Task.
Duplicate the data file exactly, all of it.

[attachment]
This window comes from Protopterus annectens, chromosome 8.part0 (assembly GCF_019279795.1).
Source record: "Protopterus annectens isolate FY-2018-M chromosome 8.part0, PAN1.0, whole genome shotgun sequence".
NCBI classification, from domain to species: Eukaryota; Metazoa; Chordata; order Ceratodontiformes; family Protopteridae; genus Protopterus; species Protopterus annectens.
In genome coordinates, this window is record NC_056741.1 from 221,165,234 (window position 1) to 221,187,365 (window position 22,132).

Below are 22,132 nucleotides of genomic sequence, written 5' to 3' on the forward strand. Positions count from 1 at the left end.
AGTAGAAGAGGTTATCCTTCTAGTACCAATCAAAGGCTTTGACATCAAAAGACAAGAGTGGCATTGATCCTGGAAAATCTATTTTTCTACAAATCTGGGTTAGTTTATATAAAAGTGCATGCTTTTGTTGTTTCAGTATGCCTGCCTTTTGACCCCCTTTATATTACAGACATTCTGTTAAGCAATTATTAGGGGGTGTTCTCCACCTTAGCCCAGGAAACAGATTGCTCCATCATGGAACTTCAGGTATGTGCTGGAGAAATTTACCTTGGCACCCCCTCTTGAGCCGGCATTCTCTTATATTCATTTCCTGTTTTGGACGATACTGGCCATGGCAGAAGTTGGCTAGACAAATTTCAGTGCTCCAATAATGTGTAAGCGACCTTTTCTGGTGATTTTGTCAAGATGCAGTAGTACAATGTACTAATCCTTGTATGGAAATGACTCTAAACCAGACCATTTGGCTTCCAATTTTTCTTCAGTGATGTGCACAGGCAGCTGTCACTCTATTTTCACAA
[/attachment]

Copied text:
This window comes from Protopterus annectens, chromosome 8.part0 (assembly GCF_019279795.1).
Source record: "Protopterus annectens isolate FY-2018-M chromosome 8.part0, PAN1.0, whole genome shotgun sequence".
NCBI classification, from domain to species: Eukaryota; Metazoa; Chordata; order Ceratodontiformes; family Protopteridae; genus Protopterus; species Protopterus annectens.
In genome coordinates, this window is record NC_056741.1 from 221,165,234 (window position 1) to 221,187,365 (window position 22,132).

Below are 22,132 nucleotides of genomic sequence, written 5' to 3' on the forward strand. Positions count from 1 at the left end.
AGTAGAAGAGGTTATCCTTCTAGTACCAATCAAAGGCTTTGACATCAAAAGACAAGAGTGGCATTGATCCTGGAAAATCTATTTTTCTACAAATCTGGGTTAGTTTATATAAAAGTGCATGCTTTTGTTGTTTCAGTATGCCTGCCTTTTGACCCCCTTTATATTACAGACATTCTGTTAAGCAATTATTAGGGGGTGTTCTCCACCTTAGCCCAGGAAACAGATTGCTCCATCATGGAACTTCAGGTATGTGCTGGAGAAATTTACCTTGGCACCCCCTCTTGAGCCGGCATTCTCTTATATTCATTTCCTGTTTTGGACGATACTGGCCATGGCAGAAGTTGGCTAGACAAATTTCAGTGCTCCAATAATGTGTAAGCGACCTTTTCTGGTGATTTTGTCAAGATGCAGTAGTACAATGTACTAATCCTTGTATGGAAATGACTCTAAACCAGACCATTTGGCTTCCAATTTTTCTTCAGTGATGTGCACAGGCAGCTGTCACTCTATTTTCACAA